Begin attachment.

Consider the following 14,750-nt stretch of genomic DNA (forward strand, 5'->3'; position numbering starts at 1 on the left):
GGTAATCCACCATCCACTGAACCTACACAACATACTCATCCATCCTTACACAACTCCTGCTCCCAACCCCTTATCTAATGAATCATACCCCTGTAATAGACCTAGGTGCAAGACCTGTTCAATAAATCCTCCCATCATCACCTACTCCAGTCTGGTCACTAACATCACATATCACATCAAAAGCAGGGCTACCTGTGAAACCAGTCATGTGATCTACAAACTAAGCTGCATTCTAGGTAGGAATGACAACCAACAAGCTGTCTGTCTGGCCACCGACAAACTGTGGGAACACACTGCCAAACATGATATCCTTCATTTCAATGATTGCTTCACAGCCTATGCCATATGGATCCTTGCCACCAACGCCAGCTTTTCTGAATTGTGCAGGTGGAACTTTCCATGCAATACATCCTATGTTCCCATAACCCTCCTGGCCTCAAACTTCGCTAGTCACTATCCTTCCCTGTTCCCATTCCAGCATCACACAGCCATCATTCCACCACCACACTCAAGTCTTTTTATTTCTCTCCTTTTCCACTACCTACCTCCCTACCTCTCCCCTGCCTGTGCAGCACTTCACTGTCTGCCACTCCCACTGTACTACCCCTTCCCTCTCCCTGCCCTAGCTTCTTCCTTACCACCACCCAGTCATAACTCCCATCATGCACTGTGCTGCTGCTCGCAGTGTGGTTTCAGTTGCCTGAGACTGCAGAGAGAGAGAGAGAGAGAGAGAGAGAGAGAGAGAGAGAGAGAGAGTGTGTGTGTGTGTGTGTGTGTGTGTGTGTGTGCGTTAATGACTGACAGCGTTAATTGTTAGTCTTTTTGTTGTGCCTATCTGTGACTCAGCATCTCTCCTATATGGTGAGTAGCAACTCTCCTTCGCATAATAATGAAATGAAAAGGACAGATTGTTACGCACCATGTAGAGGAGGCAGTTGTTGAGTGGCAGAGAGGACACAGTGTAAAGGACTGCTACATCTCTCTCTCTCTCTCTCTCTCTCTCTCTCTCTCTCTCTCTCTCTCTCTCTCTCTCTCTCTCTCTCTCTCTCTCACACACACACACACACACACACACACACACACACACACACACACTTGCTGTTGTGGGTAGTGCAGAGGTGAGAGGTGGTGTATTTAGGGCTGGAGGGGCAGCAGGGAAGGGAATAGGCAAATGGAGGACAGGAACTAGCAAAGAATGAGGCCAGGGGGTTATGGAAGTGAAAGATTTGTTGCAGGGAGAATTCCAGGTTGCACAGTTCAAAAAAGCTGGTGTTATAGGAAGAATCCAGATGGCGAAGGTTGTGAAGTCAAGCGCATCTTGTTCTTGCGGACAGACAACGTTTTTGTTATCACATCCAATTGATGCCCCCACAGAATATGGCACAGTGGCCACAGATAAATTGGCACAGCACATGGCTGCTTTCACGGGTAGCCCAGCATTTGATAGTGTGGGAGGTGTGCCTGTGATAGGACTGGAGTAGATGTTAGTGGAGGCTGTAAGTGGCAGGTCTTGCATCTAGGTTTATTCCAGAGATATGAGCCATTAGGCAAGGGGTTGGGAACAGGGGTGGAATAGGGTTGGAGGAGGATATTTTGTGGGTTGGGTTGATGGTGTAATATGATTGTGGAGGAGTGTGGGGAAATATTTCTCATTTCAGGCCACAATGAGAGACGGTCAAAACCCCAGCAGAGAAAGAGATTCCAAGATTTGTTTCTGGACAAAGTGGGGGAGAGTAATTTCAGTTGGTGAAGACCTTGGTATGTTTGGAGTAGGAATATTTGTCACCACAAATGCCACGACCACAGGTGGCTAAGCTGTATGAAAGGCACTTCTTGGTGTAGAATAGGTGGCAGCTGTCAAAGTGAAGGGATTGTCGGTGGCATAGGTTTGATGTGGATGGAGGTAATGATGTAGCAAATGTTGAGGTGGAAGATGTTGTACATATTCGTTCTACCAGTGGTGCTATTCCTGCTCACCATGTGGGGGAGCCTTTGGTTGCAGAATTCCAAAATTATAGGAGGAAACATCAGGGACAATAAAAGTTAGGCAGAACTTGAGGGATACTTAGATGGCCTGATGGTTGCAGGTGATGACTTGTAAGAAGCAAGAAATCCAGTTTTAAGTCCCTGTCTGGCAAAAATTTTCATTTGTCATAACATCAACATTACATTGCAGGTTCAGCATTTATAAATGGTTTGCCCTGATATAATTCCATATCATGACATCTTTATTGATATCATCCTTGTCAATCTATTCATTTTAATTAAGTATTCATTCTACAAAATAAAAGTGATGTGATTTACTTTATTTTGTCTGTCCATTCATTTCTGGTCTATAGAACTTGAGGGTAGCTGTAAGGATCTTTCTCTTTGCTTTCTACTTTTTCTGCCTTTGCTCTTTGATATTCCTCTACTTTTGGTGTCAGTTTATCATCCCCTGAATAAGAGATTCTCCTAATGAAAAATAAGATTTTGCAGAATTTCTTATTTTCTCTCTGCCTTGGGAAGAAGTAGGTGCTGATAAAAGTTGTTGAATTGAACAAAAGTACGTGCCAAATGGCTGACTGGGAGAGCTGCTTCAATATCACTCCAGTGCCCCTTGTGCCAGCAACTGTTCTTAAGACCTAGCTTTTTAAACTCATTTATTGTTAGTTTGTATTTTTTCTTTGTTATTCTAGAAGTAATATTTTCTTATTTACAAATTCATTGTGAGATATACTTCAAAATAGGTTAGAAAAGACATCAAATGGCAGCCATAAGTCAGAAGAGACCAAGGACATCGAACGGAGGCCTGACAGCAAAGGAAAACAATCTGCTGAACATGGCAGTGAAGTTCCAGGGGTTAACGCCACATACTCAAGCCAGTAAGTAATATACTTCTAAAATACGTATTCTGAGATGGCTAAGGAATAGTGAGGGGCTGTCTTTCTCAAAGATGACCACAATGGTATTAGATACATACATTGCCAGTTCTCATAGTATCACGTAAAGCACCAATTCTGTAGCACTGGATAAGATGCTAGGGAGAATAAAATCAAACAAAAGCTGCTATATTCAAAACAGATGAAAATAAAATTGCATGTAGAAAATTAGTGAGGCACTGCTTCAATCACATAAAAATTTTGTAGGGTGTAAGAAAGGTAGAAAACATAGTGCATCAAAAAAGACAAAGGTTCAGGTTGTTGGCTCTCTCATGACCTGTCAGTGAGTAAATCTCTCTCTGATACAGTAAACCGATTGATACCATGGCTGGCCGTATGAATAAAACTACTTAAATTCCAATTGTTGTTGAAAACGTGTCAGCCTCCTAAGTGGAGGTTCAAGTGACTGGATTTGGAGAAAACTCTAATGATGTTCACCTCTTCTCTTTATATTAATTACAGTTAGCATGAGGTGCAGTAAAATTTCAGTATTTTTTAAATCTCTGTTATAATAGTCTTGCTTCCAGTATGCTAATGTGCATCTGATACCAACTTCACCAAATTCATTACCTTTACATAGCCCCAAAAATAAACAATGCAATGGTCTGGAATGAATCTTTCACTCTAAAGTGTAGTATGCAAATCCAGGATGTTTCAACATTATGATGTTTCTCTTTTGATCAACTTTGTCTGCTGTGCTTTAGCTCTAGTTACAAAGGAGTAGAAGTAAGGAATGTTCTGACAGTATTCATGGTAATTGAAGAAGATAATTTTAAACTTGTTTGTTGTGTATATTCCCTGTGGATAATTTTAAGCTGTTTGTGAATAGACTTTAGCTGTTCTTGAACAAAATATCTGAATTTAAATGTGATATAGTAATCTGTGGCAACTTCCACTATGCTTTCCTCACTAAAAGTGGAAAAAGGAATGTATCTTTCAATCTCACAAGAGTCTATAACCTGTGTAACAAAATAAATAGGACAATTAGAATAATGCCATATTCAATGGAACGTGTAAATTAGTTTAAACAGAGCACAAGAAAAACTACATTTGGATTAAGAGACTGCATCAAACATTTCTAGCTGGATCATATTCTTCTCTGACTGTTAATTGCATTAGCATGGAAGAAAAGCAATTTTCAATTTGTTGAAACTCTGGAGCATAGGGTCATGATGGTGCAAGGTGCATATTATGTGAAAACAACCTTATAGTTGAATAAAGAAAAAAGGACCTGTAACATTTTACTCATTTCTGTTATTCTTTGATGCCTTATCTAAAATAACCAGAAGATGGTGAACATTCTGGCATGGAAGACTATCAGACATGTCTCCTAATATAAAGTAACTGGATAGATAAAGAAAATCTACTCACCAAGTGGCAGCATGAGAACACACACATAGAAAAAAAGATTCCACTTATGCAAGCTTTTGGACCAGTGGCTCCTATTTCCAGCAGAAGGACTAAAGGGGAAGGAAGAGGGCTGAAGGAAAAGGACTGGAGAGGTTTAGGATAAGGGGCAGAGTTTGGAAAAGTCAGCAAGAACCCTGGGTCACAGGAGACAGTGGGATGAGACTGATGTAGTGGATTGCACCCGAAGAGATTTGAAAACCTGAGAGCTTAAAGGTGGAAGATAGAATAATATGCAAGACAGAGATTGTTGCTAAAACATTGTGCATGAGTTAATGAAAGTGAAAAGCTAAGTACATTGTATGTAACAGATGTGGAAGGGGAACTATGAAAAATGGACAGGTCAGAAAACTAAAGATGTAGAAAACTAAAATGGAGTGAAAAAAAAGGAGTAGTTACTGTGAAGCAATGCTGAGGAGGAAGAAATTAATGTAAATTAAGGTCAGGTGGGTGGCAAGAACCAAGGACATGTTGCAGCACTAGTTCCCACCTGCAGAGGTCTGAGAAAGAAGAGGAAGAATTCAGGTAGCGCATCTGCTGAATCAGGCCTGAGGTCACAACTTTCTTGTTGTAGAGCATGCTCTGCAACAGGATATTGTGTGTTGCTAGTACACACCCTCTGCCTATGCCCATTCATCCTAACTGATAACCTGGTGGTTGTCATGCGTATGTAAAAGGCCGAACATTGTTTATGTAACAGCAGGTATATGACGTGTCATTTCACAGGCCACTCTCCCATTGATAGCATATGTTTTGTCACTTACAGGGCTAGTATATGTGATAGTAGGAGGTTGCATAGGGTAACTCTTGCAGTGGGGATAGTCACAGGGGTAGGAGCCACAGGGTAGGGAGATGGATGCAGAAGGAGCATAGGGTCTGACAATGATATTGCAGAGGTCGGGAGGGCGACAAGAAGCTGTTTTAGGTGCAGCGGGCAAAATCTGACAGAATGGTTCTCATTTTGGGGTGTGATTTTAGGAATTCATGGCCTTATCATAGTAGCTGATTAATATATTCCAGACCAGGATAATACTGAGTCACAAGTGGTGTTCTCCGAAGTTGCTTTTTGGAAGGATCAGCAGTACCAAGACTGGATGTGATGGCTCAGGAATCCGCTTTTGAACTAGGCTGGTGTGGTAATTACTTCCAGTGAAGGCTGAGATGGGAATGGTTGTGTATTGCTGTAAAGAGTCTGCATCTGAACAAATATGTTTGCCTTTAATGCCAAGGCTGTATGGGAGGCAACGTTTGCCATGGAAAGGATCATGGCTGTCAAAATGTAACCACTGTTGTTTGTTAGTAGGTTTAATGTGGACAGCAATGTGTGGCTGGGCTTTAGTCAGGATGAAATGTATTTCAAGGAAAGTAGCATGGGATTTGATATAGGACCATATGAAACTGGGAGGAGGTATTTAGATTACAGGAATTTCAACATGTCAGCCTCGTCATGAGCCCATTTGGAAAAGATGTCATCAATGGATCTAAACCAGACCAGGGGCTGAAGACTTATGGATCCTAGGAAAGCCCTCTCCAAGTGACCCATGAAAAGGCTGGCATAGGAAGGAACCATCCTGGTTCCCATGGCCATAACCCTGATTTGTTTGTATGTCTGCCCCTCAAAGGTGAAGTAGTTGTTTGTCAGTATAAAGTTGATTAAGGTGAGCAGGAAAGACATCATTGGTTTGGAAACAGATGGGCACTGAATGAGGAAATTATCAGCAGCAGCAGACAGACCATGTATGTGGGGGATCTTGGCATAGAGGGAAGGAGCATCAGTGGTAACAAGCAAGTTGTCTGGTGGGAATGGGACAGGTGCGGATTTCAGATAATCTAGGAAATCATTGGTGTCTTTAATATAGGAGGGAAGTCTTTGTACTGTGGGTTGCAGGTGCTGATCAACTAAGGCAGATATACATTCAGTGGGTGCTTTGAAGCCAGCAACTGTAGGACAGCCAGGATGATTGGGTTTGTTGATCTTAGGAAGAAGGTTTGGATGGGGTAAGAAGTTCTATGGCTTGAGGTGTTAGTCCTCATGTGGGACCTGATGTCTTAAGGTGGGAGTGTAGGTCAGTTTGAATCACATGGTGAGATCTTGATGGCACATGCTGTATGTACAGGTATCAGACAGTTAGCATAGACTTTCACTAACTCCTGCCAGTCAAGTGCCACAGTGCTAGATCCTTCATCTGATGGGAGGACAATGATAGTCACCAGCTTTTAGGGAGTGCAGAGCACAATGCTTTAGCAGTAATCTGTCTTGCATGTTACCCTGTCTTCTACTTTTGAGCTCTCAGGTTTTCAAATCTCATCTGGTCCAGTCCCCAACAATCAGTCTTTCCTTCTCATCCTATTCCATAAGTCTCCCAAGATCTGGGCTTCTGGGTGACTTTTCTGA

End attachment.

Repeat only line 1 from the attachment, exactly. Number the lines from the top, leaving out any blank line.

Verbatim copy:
Consider the following 14,750-nt stretch of genomic DNA (forward strand, 5'->3'; position numbering starts at 1 on the left):